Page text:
Phone, in focus, recording a man talking in a leather chair
Maina Ibn Mohammed records one of his daily Tik Tok videos about how men can improve themselves and be better.

First year M.B.A. graduate student Maina Ibn Mohammed is an international student from Nigeria who started a Tik Tok account during the pandemic and makes daily posts about ‘how men can improve themselves and be better’.

“I’ve always wanted to have a social media presence to help people better understand the world, and since social media sites are used by nearly half of the world’s population, they’re a natural place to reach new and highly targeted potential customers of any company I may start in the future.”

Mohammed started the account to ‘make a positive effect on a vast number of people.’

“It gives me the feeling that I have the ability to make a lot of people’s days better while also educating them. I’m going to add some content on men’s mental health stability in order to help them navigate the tough path of adulthood. I also have a YouTube channel where I talk about how I decided to come to America. Mohammed currently has 117,000 followers and 2.7 million likes on Tik Tok. “If it weren’t for the pandemic, I would have come up with excuses like ‘I’m too busy’ or ‘I’m not going to get many followers.’

Man browning turkey in his kitchen
Mark Hoelscher browns some ground turkey on the stove as part of a cabbage soup recipe he’s making for lunch.

Dr. Mark Hoelscher is a professor of entrepreneurship in the Department of Management and Quantitative Methods in the College of Business, and the director emeritus of the George R. and Martha Means Center for Entrepreneurial Studies.  

“The pandemic has been a huge blessing that’s allowed me to go on quite a journey that probably wouldn’t have happened if it weren’t for the pandemic forcing me to slow my life down and focus more on my personal health.” Since mid-July last year Hoelscher has lost over 90 pounds thanks to a low-carb diet and an active lifestyle. 

Hoelscher, who has Type-2 diabetes, had a mirror of sorts held up to him when he ran into another man on a camping trip who also had Type-2 diabetes and was experiencing similar, but more extensive health related challenges. “It made me see what my doctor was trying to warn me about and why I should take him seriously. I saw my potential future in front of me, and I didn’t like it.” 

From there, Hoelscher began to research his condition. All the literature said that a proper diet, losing weight, and getting exercise were the best things that he could do to help himself.  

“I wanted to win this battle with diabetes and avoid having to go on insulin. I got serious mid-July and began charting food, moved to calorie and carb restrictions, and then added daily exercise. I have always been quite the cook, and I found it easy and enjoyable to modify existing recipes to be low calorie and low carb.”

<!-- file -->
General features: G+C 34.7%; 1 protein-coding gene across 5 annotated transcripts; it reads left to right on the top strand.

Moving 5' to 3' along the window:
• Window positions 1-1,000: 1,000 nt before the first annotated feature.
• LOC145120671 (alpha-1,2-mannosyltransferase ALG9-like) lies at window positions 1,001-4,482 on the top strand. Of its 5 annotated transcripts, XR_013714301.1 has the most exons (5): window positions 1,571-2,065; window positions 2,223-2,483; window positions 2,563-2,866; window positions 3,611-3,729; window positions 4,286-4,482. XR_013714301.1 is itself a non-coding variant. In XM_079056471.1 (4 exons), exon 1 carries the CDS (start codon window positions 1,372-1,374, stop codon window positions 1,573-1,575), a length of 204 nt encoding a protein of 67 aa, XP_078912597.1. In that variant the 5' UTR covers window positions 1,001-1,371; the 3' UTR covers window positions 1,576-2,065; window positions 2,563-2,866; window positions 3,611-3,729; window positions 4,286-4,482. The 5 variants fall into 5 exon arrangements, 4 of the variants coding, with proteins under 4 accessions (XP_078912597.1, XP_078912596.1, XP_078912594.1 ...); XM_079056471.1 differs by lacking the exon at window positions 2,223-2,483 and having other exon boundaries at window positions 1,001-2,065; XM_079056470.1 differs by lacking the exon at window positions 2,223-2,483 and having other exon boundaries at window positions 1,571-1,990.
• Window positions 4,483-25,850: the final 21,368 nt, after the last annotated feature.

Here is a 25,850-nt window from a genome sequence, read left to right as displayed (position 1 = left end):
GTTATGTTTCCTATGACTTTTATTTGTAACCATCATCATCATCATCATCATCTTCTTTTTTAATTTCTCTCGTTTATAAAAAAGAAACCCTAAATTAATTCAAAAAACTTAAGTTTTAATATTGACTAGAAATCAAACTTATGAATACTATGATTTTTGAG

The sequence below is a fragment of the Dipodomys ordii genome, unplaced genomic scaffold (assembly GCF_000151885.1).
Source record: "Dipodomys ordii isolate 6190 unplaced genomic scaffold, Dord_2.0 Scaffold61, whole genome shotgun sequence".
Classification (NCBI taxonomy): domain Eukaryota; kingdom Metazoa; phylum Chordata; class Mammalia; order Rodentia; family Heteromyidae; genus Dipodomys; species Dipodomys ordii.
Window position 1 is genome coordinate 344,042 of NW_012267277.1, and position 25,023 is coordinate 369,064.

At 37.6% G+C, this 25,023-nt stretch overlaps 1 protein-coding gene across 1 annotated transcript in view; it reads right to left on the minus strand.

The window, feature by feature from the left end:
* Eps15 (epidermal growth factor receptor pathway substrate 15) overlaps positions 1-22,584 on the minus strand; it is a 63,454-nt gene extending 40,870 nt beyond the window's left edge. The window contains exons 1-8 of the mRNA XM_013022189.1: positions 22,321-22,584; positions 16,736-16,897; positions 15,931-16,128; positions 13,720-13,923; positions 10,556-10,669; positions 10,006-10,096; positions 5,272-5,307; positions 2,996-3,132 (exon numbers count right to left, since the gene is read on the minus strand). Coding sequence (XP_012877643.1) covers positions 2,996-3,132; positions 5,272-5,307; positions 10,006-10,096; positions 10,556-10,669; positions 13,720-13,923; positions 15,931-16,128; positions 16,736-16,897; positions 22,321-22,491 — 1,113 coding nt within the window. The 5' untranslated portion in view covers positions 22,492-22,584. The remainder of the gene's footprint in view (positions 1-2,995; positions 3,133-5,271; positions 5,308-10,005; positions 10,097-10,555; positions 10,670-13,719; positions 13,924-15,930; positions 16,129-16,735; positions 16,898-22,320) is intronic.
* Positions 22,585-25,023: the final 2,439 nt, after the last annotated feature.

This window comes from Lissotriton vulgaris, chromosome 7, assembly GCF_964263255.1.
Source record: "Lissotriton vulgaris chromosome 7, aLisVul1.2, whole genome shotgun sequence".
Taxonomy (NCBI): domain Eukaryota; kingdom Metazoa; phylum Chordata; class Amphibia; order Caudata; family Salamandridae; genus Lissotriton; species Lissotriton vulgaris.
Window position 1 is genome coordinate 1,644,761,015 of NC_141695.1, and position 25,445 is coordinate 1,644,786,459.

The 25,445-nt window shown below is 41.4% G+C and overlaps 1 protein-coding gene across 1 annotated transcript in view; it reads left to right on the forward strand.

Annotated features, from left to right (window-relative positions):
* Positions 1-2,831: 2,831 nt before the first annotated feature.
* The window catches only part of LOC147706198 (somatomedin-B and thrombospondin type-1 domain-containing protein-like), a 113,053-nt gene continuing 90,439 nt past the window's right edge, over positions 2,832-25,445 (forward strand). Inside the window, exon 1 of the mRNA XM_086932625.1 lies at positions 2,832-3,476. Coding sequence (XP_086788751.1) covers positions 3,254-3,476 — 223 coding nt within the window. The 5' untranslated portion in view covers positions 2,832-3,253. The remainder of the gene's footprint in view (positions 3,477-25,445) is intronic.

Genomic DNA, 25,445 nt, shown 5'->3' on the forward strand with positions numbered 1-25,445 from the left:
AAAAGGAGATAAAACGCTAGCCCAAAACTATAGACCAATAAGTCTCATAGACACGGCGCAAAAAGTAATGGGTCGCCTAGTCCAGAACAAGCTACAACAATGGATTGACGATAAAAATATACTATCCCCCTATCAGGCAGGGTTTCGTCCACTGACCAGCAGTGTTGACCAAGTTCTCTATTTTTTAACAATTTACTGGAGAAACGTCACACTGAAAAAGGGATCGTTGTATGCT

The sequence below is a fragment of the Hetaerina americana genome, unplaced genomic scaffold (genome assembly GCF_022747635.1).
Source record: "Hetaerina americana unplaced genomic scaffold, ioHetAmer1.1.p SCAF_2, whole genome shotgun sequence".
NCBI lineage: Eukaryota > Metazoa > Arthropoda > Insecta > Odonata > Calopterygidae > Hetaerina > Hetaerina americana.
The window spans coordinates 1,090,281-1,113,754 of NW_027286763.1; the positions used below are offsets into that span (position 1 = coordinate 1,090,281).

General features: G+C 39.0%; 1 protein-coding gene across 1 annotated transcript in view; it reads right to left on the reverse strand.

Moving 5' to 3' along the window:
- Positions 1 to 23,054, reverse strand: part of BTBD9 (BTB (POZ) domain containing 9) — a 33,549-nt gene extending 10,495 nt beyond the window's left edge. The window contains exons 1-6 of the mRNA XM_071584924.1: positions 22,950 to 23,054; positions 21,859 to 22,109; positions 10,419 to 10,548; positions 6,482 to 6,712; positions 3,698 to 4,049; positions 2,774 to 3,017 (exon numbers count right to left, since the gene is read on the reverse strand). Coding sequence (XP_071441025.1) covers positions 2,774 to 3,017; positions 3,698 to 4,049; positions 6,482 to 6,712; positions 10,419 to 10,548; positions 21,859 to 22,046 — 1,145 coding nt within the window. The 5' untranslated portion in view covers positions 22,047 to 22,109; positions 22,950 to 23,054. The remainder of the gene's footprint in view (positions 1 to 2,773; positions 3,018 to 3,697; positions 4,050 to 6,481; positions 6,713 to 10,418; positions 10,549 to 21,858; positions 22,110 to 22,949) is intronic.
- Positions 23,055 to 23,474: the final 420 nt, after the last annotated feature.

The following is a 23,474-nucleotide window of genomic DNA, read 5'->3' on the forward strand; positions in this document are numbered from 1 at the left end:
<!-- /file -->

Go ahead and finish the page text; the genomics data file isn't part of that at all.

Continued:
Hoelscher and his wife Sharon have an entire room in their basement full of cataloged cookbooks and recipe cards, so he has no shortage of inspirational when it comes to coming up with new ideas for cooking.

Hoelscher takes off on his bike down the street heading for the Constitution Trail for one of his daily eight-mile rides.

Hoelscher began by riding his bike eight miles each morning on Constitution Trail. When the cold weather hit, he got resourceful and repurposed his cold weather gear for fishing at Lake Erie, bundled up, and started walking three miles per day. “I found out that I really enjoyed walking. and I’ve only missed a few days ever since. I got a Fitbit in September and began counting steps to get 10,000 each day.” 

Prior to eating healthy and losing weight, Hoelscher’s favorite hobby was fishing for most of the summer at Lake Erie.  

“Medical complications of diabetes, passing out due to blood sugar levels, losing a leg, sight, or having to go on dialysis, would prevent me from enjoying my fishing. If I am to continue fishing, which requires a certain amount of dexterity and fitness, I need to care for my health in an extreme way if need be.” 

As a result of losing weight .Mark has slept better at night, can ride his bike easier, his clothing is more comfortable and fun to wear, and his blood sugars test in normal range. “I am much more spry, capable, can get around better, and enjoy fishing even more now that I can jump on and off of a boat with ease.” 

The biggest challenge for any person is not losing the weight but keeping it off long term through lifestyle changes that are fun and manageable.